Don’t think of it as an expense though.

Think of it as an investment instead.

It is way cheaper to hire a competent accountant than to hire one who doesn’t know what he is doing.

If you’ve made it this far please leave a comment below!

Have I left out a crucial team member?

Leave a comment and let me know what you think.

Michael LaCava is a full time real estate investor, house flipping...
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    Replied about 6 years ago
    Totally agree with everyone you’ve put on the team. I would add a good mortgage broker with strong relationships with hard money lenders as part of the team.
    Replied about 6 years ago
    You are absolutely right CK. A mortgage broker gives you multiple options when they work with hard money lenders as well.
    Replied about 6 years ago
    Come on man? No love for the lender?
    Replied about 6 years ago
    Absolutely right Jimmy. NO MONEY – NO DEAL How silly of me to not put “money guy” in there. LOL. We work with private money, hard money and banks. Lots of options are great. Money is in the top 2 and is debated quite often if it is more important than finding the deal first I have my opinion. What is yours.
    Replied about 6 years ago
    Pretty spot on mate, Great blog. Business is easy, its people that make difficult. Having the “RIGHT” people around you to assist are key to success in any business ventures IMO Thanks and have a great day.
    Replied about 6 years ago
    Thanks Engelo. Good point you made about business being easy and people making it difficult. It sure is good when you have the right team of people and sour when you get some bad ones. TY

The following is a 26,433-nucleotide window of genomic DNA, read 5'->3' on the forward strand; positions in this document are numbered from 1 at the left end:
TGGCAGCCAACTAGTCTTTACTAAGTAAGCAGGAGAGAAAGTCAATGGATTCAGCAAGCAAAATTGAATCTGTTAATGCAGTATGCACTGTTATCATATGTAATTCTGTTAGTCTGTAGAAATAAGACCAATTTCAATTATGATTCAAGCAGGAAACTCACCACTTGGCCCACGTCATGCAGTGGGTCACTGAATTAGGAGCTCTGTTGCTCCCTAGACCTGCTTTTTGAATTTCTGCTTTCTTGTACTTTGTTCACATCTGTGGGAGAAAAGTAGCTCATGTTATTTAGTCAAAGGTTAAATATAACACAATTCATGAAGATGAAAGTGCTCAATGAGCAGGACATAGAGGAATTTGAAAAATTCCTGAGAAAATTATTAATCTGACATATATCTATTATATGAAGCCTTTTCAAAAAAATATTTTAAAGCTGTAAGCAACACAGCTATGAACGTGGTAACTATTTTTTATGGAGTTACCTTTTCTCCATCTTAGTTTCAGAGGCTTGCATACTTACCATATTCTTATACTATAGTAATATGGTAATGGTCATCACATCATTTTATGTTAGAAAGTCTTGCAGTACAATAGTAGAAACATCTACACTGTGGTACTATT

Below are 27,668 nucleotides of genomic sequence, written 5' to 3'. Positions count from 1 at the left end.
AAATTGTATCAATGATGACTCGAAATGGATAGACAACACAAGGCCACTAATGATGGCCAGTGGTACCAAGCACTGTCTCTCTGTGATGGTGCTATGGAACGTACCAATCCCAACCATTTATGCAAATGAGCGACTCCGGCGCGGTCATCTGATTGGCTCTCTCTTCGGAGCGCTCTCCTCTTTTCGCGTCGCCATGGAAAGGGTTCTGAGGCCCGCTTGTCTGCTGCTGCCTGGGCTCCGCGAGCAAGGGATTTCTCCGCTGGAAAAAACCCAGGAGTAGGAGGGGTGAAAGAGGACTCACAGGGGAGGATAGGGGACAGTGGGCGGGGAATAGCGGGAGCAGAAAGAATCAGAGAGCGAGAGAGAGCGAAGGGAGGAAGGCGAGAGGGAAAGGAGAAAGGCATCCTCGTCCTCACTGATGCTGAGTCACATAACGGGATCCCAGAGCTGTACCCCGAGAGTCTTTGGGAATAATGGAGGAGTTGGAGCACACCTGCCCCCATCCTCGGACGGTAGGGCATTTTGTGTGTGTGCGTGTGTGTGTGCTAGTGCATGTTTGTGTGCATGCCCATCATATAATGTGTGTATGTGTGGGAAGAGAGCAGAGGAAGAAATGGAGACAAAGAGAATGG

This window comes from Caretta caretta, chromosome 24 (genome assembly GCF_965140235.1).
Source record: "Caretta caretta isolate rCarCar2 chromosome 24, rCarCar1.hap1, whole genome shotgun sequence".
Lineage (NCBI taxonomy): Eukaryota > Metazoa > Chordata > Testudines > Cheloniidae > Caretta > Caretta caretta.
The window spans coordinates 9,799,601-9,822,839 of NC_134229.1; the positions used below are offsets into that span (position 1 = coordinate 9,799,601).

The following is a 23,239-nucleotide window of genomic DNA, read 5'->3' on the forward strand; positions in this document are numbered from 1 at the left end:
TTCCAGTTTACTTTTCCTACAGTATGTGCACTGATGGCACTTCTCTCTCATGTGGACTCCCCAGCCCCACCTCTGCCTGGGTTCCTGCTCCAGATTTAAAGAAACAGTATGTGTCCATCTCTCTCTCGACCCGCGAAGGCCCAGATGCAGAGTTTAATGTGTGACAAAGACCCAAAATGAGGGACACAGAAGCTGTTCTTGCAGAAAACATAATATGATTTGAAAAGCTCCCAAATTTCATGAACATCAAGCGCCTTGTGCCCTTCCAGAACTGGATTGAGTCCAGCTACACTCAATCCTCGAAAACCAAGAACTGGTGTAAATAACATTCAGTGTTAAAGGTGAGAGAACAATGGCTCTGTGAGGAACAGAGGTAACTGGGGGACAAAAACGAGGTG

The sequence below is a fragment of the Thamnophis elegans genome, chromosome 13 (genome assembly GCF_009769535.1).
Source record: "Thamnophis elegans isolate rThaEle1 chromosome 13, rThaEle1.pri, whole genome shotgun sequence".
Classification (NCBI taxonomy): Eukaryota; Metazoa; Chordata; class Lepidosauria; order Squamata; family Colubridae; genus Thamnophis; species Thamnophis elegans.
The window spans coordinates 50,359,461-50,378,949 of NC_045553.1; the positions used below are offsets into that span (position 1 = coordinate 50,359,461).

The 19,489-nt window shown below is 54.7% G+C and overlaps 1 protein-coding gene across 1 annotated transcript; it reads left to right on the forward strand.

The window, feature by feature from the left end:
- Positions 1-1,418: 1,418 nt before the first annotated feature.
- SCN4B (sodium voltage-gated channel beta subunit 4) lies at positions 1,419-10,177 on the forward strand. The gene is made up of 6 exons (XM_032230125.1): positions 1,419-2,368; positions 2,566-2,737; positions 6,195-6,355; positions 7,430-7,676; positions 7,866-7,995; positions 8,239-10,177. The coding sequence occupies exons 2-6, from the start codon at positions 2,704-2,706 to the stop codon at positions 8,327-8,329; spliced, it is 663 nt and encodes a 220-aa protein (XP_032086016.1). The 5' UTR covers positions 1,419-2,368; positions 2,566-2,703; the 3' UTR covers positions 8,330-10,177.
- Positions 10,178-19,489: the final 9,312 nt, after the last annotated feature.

Replied about 6 years ago
    I think the key point you made is you can’t be skilled in ALL these things. If you started investing after being an agent, then you can probably act as your own agent on most of your transactions (save for ones other agents bring to you). If you were a real estate accountant before investing you can probably do your own taxes. If you are an attorney you can probably do your own legal work especially on a vanilla transaction. If you are a contractor or tradesman you can probably GC your projects effectively (Still would say you want to minimize that amount of your own labor unless your goal is only to do 1-2 rehabs a year). Eventually you will probably want to have others do these jobs, or at least have support people to do most of the nitty gritty work, as you grow but it is reasonable to utilize and leverage the strengths you enter the business with to save some money and learn in depth those aspects of the business. In this case I would actually it is MORE important to get those other team members in place right away since you can dilute the actual value you can bring by wasting time trying to learn the other stuff too.
    Replied about 6 years ago
    Know enough to be able to hire the right people. Good points Shaun
    Amanda Han
    Replied about 6 years ago
    Great post Michael! Flipping can be a full time business and the team members can make life much easier (and profitable) if used correctly. thanks!
    Replied about 6 years ago
    Thanks Amanda. “If used correctly” is the key as you mentioned.
    Bruce Silverman
    Replied about 6 years ago
    I agree with some of the other posters here….how can you leave out the lender. We lend 80% Loan-to-Cost in our market, which is Metro Atlanta. How can you not benefit from someone who is willing to fund 80% of YOUR project. Before anyone thinks this is a promotion for my company, it is not, we only work in Metro Atlanta. Please do not call me about any other areas in the US, Canada or anywhere else for that matter.
    Replied about 6 years ago
    I agree Bruce & I should of included it for sure . I commented to Jimmy in this regards as well. I write so many blogs and if you check out my other blogs you will see how important the money team member is. And the plug thing. Brilliant! all kidding aside if I ever get to Atlanta to do a deal I will look you up. Thanks
    Replied about 6 years ago